As is readily apparent, the Gold market had been living this past year in those rare best of times. Federal Reserve was on a determined course to lower interest rates. That encouraged selling of U.S. dollar, pushing it down in value. At the same time, a mini mania developed in paper oil market. While no shortage of physical oil could be found, the paper oil market moved higher. Those factors emboldened Gold traders to bid the metal higher. At the same time some connection was made between commodity prices and the value of the dollar. Together these forces pushed $Gold to an unsustainable level. That rally reversed itself, and $Gold continues to consolidate in a trend toward lower prices.
As this week's chart shows, the U.S. dollar has been moving sideways for a number of weeks. The plots in that graph are end of week observations. Current condition of U.S. dollar would have to be considered as neutral, neither over bought nor over sold. With the Federal Reserve moving to a neutral position on U.S. interest rates, few are motivated to sell the dollar. Paper oil prices have apparently peaked, at least for short-term. And yes, even small children in Tibet have heard the consensus view that oil supply is 85 mmbd and demand is 87 mmbd. If that were true, the news media would be filled with stories of riots over oil shortages. Since none of these reports exist, we must assume that the consensus oil view is in error. That leaves $Gold in the position of having no reason to not finish the consolidation in which it is caught. The longer term, yes, is extremely positive, for the dollar's essential problems remain. Investors would be better served by waiting for price weakness to add to their holdings, rather than chasing Gold when it moves higher on some day's hot news.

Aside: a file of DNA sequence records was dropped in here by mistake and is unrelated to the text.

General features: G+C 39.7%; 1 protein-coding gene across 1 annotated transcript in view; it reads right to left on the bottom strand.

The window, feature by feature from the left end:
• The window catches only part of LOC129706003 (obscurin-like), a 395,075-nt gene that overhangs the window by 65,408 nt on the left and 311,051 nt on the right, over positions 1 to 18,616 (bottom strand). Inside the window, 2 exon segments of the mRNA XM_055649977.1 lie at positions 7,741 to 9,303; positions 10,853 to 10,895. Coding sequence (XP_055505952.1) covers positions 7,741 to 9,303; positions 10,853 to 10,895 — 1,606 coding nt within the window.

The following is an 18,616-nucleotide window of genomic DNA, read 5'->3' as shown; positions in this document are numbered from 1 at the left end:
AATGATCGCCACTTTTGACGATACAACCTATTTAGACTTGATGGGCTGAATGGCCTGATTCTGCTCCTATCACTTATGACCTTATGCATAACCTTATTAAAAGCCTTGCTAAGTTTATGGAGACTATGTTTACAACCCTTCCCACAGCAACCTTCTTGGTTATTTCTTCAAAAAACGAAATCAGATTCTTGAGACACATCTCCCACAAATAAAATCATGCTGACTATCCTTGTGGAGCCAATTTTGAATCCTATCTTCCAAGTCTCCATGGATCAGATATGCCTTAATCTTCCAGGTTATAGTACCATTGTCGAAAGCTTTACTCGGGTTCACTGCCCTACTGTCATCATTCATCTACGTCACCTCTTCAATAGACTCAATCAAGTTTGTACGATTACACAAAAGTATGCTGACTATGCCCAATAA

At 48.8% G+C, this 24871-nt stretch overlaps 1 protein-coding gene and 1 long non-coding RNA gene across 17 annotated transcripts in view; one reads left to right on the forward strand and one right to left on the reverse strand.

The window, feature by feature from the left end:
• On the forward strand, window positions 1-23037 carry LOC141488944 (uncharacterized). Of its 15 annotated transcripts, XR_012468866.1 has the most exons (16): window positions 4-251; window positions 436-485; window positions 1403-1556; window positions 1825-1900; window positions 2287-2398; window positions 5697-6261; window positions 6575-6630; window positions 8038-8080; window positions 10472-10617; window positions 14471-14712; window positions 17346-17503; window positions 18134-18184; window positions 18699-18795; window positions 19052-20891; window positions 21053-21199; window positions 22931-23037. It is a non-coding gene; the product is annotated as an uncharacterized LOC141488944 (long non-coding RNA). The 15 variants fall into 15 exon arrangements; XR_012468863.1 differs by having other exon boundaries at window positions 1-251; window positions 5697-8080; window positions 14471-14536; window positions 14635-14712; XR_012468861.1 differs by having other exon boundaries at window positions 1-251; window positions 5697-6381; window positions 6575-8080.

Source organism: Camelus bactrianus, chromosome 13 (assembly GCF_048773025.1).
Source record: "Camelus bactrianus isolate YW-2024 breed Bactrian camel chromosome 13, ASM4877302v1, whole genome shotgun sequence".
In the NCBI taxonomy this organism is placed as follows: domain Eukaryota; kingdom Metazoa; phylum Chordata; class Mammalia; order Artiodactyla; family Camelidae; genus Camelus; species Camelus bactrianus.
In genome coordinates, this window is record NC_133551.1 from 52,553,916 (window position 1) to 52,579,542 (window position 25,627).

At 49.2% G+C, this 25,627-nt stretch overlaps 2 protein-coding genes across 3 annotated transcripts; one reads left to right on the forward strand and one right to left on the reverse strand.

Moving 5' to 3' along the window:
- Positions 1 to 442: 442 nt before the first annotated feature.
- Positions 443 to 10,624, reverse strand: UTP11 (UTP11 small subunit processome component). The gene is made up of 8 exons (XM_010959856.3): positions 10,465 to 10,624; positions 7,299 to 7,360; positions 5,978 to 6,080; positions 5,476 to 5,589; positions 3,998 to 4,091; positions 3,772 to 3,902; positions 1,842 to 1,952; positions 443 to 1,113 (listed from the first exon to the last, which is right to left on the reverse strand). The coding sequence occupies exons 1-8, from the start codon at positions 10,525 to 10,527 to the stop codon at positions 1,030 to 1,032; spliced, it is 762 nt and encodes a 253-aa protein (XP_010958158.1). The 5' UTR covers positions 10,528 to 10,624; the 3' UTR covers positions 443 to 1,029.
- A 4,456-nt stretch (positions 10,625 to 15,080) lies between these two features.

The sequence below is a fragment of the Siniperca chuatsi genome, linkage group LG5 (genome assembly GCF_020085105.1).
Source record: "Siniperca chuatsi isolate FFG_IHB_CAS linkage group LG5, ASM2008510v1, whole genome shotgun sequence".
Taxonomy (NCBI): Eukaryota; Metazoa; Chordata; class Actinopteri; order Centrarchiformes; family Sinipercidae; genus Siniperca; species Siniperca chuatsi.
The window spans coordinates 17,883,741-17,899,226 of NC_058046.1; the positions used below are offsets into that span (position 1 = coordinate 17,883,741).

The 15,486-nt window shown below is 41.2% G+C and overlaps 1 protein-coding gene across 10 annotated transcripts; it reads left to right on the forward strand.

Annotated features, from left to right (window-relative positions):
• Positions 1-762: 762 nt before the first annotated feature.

GOLD THOUGHTS come from Ned W. Schmidt,CFA,CEBS, publisher of The Value View Gold Report, monthly, and Trading Thoughts, weekly. To receive these reports, go to http://home.att.net/~nwschmidt/Order_Gold_EMonthlyTT.html.